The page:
GIFT OR CHORE?
We are all so busy. Life moves so fast. It often goes from hectic to frantic to out of control.
We are trying to do so many things in the course of a day. We have work to get done. Many of us have kids who need our attention, houses to maintain, places to go, people to see, things that need doing pronto if not sooner.
And then if you are like me, I’m trying to do things slowly, sometimes, I try. I really do. I try and remember to take three breaths before I launch into something. I try and slow down and do things mindfully.
But more often than not the to do list is flashing so brightly that it dims the slow down – anxiety ahead sign.
This week I found myself using a new term, McMeditate. It’s like drive through meditation. I only have five minutes so let’s get to it. Trust me it is not relaxing or calming. I find myself counting how long I’m meditating for. I have my internal stopwatch going during mindfulness.
Not a good idea.
But it is very hard to literally slow down. How do you just wind it all down and get it all in? How do you enjoy the moment when you are counting how much you have to do in the next sixty?
How are you grateful for the time you are experiencing if you are longing for more of it?
Lately I seem to have more work to do than usual. My days are crammed.
I tend to wake early, tend to my ancient troika of dogs, check the morning email, quickly post some things on the various G and T sites. Then I charge to the gym. Sometimes I leave before relaxation and stretching as I am so frantically counting the minutes, watching the clock, trying to figure out how to do the work of three in a day built for one?
So on Monday I got home from my McWorkout, did my McMeditation, and suddenly realized I had like three more errands than I had planned.
I went from mildly in control to panicky. Q,uickly out came the To Do list on my phone. “Bank. Have to get to bank.”
I opened the fridge to get something. Damn it, why do we have no food here?
Total aside – does anyone else experience this – You go to the store; you spend money; you fill the fridge and the next day you open it and it’s empty? We are only three, we don’t eat that much. Do we? Are there food burglars sneaking in at night and stealing our grapes, almond milk and peanut butter?
The phone rang, the shoe repair – reminding me my shoes have been ready for six weeks. If I didn’t come pick them up they would be given away. Yes, my shoe repair place does that.
So I ran out of the house, in the process I lost a ring, left my phone and keys behind. This only added to my hysteria. It’s impossible to be centered and orderly when you are frantic and frazzled.
Then something just came over me. The internal voice of reason. What are you doing? Just stop it. It does not need to be this way. You do not need to feel like you are living in a perpetual round of beat the clock.
So, I slowed down my pace. I took a deep breath. I took time out and stopped at my favorite coffee place and got an ice coffee. Wow, wait a minute, the weather is nice enough now to drink ice coffee. I was grateful for the lovely day as I sipped my iced coffee.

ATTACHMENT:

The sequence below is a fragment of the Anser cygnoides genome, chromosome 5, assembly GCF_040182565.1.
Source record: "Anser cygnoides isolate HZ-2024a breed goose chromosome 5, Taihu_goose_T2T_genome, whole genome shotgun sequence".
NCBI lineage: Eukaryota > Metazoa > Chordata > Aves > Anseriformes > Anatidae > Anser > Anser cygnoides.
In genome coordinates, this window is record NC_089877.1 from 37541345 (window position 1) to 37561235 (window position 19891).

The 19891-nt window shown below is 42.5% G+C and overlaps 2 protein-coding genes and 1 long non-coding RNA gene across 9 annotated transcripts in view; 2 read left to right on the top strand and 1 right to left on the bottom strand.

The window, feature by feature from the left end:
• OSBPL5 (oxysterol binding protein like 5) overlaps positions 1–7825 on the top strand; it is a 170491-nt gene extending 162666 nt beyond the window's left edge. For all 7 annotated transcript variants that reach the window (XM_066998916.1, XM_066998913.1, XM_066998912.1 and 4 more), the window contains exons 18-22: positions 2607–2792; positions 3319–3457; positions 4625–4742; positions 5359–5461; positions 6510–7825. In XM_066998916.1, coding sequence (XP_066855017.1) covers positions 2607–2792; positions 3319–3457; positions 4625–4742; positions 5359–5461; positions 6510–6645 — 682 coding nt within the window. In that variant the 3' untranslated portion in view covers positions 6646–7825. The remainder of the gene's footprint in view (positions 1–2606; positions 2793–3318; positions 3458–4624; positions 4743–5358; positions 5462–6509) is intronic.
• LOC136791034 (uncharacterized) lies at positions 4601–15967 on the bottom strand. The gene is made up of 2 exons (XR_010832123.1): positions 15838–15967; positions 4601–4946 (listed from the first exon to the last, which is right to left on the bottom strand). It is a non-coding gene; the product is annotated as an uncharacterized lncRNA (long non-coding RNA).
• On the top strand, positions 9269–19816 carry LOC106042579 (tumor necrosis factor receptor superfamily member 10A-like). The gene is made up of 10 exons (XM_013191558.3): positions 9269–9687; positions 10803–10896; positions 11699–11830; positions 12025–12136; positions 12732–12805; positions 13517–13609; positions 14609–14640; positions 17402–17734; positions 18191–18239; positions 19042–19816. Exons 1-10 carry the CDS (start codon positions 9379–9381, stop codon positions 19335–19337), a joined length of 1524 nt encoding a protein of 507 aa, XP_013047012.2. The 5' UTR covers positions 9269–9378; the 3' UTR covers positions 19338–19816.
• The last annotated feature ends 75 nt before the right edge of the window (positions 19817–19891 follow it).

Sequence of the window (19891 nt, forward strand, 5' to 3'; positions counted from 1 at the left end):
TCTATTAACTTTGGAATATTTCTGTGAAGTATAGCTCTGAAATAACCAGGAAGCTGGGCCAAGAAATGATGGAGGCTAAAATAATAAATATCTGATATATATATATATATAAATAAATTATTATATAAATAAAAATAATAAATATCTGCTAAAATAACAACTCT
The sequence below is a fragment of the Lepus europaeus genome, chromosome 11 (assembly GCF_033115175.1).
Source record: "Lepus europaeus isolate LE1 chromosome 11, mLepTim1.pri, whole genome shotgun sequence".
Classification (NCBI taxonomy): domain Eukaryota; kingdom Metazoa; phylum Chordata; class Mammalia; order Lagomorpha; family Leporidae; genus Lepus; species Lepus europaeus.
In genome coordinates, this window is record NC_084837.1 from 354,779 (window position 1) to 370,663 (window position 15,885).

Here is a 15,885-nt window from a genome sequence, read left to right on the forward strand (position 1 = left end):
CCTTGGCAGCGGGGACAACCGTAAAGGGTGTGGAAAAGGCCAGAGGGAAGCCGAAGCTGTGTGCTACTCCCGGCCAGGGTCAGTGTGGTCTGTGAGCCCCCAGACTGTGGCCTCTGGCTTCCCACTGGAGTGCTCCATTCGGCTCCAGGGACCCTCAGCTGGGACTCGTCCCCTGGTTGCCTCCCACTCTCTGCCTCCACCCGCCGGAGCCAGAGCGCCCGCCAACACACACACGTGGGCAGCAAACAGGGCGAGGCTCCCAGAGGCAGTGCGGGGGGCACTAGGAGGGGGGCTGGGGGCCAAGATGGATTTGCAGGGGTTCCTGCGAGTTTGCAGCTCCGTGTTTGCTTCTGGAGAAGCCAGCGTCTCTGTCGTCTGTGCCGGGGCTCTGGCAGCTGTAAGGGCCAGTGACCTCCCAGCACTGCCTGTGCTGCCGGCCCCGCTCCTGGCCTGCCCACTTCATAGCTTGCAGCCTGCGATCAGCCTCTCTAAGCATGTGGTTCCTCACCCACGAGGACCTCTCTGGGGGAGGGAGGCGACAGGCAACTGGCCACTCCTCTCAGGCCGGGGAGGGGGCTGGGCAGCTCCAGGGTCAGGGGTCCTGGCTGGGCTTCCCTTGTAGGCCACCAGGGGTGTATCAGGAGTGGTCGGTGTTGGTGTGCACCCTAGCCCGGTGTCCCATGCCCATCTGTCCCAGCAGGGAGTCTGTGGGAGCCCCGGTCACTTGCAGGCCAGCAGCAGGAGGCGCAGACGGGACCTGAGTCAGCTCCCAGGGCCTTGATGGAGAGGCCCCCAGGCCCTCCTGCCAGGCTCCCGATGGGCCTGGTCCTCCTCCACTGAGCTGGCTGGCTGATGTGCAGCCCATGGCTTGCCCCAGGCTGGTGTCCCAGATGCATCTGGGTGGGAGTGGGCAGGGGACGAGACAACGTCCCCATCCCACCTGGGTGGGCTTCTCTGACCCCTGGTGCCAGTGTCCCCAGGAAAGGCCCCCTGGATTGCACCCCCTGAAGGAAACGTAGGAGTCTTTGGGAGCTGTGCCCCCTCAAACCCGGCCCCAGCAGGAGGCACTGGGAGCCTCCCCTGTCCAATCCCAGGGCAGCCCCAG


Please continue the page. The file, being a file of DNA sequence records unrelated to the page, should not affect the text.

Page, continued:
I decided as I entered the bank I would make the deposit fun. Yes, I would mindfully deposit the check I had forgotten about the day before. I would enjoy pushing the buttons, entering my pin, unfolding the check slowly from its place in my wallet. And with that slowness and mindfulness came gratitude. It did – it just showed up. How lucky am I to have a check to deposit? How many people don’t? How lucky am I to get back a little statement that shows I have enough in the bank for my needs? Gratitude. Suddenly, it’s not a chore, it’s a gift. The mundane, boring chore was a gift. Suddenly I was not remotely frantic I was awash in gratitude and calm.
Next the market. I did not race through. I stopped and smelled the food, well not all of it. But I carefully chose what I would get my family. I didn’t just grab the first slightly brown grapes that would have made my life easier. I took my time. I selected the nicest bunch I could find. I carefully put them in my cart.
Item by item, I decided to make this the most enjoyable grocery shop of my life. Not a burden. Not a chore. A gift. A gift that I had all these things to chose from. A gift I can feed my family easily and without sacrifice or worry. How many mothers and wives do not have that option? And then I was suddenly grateful for my family, not resentful I had to shop for them. I had mouths to fee. I had people who relied on me to stock the fridge. How many people do not have that?
I erased the word chore from my vocabulary and exchanged it with gift. Those moments were not chores, they were all gifts. Gifts of a full life.
So next time you are feeling put upon, short of time, frantic and weighed down by what feels like the mundane boring things that fill up our days, stop and look at them as gifts. Not burdens. Not chores.
Live every moment to it’s fullest. Enjoy it all. Treat it all like it’s the first, last or only time you will get to do something. Stop and look at how lucky you are to have these things to do. And I promise you with those thoughts will instantly come gratitude. In fact that is gratitude!